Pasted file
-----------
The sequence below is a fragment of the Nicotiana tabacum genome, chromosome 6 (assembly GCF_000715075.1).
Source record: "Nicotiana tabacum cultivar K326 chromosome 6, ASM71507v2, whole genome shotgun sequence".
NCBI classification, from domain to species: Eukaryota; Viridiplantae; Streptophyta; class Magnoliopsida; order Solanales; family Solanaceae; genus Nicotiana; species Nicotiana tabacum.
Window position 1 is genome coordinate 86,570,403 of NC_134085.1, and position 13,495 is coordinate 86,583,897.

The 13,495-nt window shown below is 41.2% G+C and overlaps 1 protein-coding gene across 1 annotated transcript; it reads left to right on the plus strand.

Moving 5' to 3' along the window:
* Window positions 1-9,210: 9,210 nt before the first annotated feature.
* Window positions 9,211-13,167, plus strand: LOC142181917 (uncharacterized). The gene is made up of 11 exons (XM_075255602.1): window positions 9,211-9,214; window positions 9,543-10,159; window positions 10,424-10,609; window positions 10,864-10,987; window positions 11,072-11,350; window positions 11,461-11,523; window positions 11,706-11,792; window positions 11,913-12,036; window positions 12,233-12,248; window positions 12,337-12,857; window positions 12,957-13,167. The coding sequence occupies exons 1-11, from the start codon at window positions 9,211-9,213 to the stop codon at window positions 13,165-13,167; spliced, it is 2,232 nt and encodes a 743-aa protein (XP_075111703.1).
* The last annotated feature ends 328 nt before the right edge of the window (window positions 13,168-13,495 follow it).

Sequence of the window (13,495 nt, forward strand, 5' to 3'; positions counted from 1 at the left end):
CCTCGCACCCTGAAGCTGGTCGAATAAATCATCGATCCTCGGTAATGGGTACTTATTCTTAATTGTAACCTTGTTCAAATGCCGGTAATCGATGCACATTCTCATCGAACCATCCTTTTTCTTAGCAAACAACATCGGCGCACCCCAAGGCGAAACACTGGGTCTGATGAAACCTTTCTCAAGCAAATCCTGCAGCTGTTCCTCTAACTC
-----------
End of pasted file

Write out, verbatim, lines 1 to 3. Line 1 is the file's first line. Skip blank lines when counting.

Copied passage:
The sequence below is a fragment of the Nicotiana tabacum genome, chromosome 6 (assembly GCF_000715075.1).
Source record: "Nicotiana tabacum cultivar K326 chromosome 6, ASM71507v2, whole genome shotgun sequence".
NCBI classification, from domain to species: Eukaryota; Viridiplantae; Streptophyta; class Magnoliopsida; order Solanales; family Solanaceae; genus Nicotiana; species Nicotiana tabacum.